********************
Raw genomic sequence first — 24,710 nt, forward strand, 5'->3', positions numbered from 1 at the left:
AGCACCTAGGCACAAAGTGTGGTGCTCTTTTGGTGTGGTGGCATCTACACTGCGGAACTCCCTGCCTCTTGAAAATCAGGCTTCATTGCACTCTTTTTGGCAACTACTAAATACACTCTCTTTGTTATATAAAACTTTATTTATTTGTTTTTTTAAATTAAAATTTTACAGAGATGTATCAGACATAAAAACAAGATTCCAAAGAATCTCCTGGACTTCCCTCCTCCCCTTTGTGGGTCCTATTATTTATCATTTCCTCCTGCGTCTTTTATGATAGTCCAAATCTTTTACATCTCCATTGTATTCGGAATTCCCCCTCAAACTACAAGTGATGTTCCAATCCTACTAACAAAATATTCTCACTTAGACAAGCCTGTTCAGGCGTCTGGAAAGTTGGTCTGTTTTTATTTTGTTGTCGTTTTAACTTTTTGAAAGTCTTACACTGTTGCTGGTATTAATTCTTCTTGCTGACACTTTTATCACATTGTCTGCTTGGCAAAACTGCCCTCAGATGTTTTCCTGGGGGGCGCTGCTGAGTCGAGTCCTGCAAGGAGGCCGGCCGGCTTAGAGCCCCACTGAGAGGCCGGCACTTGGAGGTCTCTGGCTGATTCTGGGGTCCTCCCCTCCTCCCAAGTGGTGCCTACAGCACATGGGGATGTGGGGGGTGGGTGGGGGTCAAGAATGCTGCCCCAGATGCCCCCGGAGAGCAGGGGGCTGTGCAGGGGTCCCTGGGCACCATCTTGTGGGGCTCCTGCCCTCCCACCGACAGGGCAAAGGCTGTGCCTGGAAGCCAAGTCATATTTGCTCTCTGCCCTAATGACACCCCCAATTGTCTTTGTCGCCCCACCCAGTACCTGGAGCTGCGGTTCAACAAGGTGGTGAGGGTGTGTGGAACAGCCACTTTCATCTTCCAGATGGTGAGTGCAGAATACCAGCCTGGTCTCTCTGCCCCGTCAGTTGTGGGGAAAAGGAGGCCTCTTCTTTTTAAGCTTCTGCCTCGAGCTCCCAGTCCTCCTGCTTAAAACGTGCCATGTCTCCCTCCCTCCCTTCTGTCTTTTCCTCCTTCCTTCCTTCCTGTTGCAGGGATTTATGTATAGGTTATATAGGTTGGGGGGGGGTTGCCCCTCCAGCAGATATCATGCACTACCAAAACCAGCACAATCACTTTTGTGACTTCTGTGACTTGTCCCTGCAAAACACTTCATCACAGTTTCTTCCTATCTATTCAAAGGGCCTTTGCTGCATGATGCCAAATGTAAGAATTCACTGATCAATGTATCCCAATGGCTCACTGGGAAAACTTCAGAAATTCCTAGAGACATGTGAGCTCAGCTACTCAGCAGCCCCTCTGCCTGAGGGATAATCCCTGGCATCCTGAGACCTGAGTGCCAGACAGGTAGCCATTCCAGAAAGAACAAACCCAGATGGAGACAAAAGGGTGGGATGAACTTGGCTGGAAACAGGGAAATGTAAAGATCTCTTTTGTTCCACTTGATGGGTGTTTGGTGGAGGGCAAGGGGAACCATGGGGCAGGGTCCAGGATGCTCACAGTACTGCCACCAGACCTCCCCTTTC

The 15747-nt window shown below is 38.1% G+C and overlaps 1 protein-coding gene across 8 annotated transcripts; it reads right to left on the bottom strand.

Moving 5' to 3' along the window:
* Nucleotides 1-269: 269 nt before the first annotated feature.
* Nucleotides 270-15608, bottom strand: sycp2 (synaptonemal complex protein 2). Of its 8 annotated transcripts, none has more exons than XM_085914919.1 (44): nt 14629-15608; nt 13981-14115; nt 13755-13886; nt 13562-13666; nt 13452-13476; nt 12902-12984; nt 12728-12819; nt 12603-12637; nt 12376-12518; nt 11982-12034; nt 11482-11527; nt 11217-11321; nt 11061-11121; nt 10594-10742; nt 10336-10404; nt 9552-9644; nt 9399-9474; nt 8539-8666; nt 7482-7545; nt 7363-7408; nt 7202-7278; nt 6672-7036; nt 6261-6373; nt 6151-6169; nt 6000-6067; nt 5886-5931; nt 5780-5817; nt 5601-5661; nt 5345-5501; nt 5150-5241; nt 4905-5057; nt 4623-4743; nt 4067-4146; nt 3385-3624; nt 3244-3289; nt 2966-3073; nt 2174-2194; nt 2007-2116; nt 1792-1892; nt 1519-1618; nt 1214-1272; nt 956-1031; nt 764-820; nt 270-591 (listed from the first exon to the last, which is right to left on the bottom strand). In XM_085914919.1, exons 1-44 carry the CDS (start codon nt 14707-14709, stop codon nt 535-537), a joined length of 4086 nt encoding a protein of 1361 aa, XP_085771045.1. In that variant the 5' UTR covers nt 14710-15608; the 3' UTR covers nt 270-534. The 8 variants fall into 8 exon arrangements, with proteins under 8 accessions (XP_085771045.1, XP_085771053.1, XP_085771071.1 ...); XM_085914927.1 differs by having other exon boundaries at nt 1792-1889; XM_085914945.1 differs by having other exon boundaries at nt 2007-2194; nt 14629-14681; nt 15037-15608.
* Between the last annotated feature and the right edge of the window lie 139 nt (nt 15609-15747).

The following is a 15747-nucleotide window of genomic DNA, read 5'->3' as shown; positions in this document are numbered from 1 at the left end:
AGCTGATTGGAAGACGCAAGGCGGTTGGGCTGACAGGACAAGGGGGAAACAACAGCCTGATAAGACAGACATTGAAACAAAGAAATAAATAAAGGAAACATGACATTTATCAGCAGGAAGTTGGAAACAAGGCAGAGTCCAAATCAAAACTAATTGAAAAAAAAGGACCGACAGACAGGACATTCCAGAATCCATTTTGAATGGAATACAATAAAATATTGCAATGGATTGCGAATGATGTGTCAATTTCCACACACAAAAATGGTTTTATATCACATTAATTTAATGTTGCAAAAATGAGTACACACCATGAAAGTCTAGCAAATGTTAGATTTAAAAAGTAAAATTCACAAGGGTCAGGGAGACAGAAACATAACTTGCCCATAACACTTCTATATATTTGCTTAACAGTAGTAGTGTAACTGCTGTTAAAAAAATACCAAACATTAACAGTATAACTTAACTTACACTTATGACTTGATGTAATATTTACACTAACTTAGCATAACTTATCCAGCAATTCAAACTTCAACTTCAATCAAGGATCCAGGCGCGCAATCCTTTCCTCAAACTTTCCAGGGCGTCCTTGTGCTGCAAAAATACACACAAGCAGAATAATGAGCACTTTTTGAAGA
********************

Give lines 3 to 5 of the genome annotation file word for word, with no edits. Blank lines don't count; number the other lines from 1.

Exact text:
The 15747-nt window shown below is 38.1% G+C and overlaps 1 protein-coding gene across 8 annotated transcripts; it reads right to left on the bottom strand.

Moving 5' to 3' along the window:
* Nucleotides 1-269: 269 nt before the first annotated feature.